Hi - first thanks to everyone who posted on my topic how I drain my
central heating to fit new radiators -
Now if I get this done how do you put corrosion inhibitor into the
circuit - which brings me onto how does the circuit work - does it
take how water from the cylinder (my heating is 20-30 years old maybe
more) and if so how is the inhibitor kept seperate from the hot water?
In an earlier contribution to this discussion,
If you've got a conventional vented system, you should have 2 tanks in the
attic. The big one is the cold header tank for the domestic hot water and
the small one is the fill and expansion tank for the primary circuit. The
primary circuit consists of the boiler and radiators, and the indirect coil
inside the HW cylinder which heats the DHW without mixing with it. You can
thus put inhibitor in the F&E tank, and it won't get into the DHW (unless
the HW cylinder is faulty!)
If you're unfortunate enough to have a Primatic (or is it Fortic?) cylinder,
a single header tank is shared by the primary and secondary circuits, and
limited mixing takes place. In that case you're stuffed, and can't add
inhibitor to the system. The best solution is to replace the cylinder with
standard indirect (fast recovery) cylinder along with separate header
tanks - or even convert the primary circuit to sealed/pressurised if your
boiler can cope with that.
If it is similar to the setup I had before I got the new CH Boiler
then the water in the cylinder will be heated when the hot water from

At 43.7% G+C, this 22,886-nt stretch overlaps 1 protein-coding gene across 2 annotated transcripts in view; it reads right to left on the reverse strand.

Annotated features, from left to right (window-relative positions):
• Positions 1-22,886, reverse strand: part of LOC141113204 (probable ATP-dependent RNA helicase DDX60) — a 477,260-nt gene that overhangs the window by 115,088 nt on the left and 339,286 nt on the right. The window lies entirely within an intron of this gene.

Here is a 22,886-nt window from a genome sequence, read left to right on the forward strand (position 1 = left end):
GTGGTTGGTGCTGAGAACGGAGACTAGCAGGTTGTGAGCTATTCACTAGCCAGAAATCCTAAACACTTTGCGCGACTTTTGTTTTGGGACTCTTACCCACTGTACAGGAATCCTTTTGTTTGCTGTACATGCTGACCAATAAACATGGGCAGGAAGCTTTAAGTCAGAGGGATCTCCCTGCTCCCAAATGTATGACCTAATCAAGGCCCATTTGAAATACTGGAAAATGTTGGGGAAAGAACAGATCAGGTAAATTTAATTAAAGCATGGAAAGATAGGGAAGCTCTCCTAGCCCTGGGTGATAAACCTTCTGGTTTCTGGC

the boiler passes through a coil which sits within the cylinder,the
domestic hot water being taken from the top of the cylinder ....The
CH water and the Domestic water remain totally seperate .
I now have a filling point just below my new boiler which makes adding
inhibitor easy . I have seen suggestions previously in this Group to
add the inhibitor via a radiator by draining the water a bit then
adding the inhibitor via the bleed plug .
My old system had a Primatic cylinder so I couldn't add inhibitor
Others will no doubt respond with more suggestions .
If you Google for something like "adding inhibitor to radiators" then
I'm sure you'll get answers as well
On Thu, 20 Dec 2007 08:21:32 -0800 (PST) someone who may be 405 TD
Estate wrote this:-
That depends on how the system was designed and installed, which is
something we cannot determine from our keyboards.
However, it is likely that your system has a separate heating
circuit which does the central heating and heats the water in the
cylinder, fed from a small tank in the loft. This is entirely
separate from the domestic hot water (and perhaps some of the cold
water fittings), fed from the large tank in the loft.
You should first flush out any installation debris. Then you should
circulate a cleaner for a while. Then you should flush this out.
Then you should introduce the inhibitor. Both can be introduced at
the small header tank. Drain off some of the water first, then put
the chemical in the tank, then fill the system.
There are instructions on most bottles of both.